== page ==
• N: A light yeasty lager-like citrusy grey paper/floury/sweet sponge~rock cake mix of a nose, a touch [black] peppery – Lindores-like in that respect.
  • T: With more peppery citrusy action, this [lager & lime] fizzy young spirit is [thankfully] only bordering ‘ginsky’. Creamy [worty] on the turn.
  • F: Aside from being fairly butyric, of what remains, indicators are good.
  • C: In a year [2020] when everyone was going crazy for anything with Bimber in the title, we have a [single cask] mash-faithful young malt that is super competent if rather straightforward [young.. early days,.. yada yada]. Overall, ex-bourbon casks remain the strongest match for the Bimber spirit.

Scores 80 points

Pilgrimage to Bimber Distillery

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[Spirit of Yorkshire] Filey Bay 2017/2021 Ob. Peated Finish Batch #1 46% WB79.50[2]

Though I’ve [loosely] followed the work of Joe Clark at Spirit of Yorkshire [SoY] for a few years now – early samples,… On location [WLP], for example – this is the first official whisky of SoY’s I’ve tried. This one was first matured in 1st fill bourbon casks before a secondary maturation in peated casks.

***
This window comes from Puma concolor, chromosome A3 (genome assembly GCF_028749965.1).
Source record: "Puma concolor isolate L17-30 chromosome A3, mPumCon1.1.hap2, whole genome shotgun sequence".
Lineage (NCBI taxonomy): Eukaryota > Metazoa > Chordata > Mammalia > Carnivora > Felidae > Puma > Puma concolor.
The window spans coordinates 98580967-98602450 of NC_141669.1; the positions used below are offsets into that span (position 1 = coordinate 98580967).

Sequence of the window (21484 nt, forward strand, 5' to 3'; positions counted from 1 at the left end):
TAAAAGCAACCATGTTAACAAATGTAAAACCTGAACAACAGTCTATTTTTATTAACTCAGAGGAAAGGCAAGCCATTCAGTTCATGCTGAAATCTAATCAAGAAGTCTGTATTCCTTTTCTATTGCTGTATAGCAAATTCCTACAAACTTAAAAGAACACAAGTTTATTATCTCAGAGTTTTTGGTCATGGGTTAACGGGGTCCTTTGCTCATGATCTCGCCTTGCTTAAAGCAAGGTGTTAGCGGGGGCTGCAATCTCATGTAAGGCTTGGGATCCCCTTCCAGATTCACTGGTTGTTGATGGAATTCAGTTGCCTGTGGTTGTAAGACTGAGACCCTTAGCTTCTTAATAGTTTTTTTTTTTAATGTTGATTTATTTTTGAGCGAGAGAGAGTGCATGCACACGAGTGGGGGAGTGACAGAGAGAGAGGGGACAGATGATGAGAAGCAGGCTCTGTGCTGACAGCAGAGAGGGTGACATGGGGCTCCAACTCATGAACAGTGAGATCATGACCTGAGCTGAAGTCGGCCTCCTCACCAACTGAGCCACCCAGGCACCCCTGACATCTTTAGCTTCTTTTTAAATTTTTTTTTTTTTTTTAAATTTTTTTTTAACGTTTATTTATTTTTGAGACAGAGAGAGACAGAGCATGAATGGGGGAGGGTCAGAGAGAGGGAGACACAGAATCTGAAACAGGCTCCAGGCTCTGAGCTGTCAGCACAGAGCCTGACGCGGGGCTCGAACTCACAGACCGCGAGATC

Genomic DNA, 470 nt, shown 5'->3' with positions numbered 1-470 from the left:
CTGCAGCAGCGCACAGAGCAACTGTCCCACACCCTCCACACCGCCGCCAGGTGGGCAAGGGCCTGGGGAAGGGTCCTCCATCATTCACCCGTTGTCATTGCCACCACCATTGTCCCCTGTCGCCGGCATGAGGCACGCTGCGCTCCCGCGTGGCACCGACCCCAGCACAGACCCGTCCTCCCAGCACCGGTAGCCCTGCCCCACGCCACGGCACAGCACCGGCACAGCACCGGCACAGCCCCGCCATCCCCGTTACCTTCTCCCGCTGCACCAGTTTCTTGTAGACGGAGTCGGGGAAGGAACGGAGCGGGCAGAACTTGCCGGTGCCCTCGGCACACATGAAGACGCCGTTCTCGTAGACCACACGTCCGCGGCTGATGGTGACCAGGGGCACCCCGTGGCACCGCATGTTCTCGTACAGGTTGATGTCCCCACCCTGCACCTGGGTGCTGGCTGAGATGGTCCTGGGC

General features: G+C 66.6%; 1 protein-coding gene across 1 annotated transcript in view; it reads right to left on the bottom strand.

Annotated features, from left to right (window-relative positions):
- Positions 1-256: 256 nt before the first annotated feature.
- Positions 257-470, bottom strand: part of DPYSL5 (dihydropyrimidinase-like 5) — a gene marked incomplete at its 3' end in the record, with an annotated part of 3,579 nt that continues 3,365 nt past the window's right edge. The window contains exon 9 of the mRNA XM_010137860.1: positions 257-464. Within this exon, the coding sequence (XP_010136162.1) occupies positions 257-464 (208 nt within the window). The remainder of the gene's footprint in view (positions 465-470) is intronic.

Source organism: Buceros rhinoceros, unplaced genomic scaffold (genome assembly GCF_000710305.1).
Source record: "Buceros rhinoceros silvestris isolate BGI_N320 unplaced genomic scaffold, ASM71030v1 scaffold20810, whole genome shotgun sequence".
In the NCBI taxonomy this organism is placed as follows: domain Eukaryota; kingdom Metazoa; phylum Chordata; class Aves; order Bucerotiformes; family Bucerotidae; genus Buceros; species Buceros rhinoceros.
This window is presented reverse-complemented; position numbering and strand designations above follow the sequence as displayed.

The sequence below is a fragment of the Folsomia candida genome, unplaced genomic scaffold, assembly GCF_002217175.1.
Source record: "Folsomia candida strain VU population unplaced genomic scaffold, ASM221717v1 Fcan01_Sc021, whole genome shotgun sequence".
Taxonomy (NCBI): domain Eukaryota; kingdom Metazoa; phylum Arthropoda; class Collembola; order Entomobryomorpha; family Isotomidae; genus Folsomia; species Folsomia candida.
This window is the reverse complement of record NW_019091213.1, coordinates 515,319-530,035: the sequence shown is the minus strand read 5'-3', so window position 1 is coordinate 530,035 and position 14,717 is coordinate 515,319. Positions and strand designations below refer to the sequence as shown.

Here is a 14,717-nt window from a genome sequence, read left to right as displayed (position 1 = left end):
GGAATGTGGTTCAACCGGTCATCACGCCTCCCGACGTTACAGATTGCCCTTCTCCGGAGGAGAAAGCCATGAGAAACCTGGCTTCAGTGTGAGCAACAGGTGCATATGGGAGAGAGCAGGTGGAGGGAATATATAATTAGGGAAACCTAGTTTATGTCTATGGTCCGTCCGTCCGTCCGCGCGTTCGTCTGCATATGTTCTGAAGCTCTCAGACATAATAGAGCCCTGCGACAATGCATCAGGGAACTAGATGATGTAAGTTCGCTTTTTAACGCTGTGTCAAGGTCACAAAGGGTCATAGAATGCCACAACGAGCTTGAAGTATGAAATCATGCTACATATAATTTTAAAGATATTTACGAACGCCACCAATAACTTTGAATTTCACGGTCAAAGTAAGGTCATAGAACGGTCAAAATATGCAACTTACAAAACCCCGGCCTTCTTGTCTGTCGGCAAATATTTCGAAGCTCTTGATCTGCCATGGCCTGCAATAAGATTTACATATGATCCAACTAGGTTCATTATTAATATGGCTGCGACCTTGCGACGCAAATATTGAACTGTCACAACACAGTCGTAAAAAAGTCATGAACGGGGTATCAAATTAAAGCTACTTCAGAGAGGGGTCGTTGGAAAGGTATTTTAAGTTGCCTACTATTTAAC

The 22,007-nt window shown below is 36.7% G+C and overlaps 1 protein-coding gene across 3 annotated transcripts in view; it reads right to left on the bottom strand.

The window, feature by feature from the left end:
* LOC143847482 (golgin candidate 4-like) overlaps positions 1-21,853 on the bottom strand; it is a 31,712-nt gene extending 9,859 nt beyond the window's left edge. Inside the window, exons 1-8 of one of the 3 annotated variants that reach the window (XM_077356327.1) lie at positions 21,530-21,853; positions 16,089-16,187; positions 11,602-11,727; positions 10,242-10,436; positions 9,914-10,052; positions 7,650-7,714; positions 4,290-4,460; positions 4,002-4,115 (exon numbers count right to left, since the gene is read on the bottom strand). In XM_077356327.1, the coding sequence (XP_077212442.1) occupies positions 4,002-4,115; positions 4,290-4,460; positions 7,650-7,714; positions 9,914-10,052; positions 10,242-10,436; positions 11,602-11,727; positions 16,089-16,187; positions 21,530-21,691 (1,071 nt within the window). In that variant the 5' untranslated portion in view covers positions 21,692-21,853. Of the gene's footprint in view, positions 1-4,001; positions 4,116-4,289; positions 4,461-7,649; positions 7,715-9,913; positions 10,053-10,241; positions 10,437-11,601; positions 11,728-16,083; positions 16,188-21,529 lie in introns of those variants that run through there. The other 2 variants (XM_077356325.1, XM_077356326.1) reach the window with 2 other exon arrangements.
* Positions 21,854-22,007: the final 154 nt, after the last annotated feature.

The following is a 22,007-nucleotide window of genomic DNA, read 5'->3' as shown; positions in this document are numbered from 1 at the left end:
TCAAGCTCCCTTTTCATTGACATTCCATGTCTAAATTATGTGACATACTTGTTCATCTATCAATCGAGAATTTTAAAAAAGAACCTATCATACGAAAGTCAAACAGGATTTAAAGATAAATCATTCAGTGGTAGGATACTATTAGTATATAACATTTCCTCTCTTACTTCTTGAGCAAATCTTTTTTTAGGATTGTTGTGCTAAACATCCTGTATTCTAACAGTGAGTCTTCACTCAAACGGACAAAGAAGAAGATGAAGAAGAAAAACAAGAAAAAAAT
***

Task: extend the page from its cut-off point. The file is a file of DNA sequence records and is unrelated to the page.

• N: Sweeter than the first two, more straightforward, clean. Being bourbon-cask forward, we’ve set & runny honey, some candy notes and desirable new oak with an almost leathery fustiness. The phenol element is fairly mild/integrated [with those honey’s] to my nose. Are we talking ex-Caol Ila casks? That’s the style.
  • T&F: 46% sits so well on the/my palate. Again, the peat element is well balanced in the mix. With some water, there’s a salivating sawdusty [ikr?] mild lactose-y malty bourbon-y savoury < sweet middle into salivating~waxy barley juice finish.
  • C: Faithful form from start to finish. I like.

Scores 81 points

Spirit of Yorkshire Distillery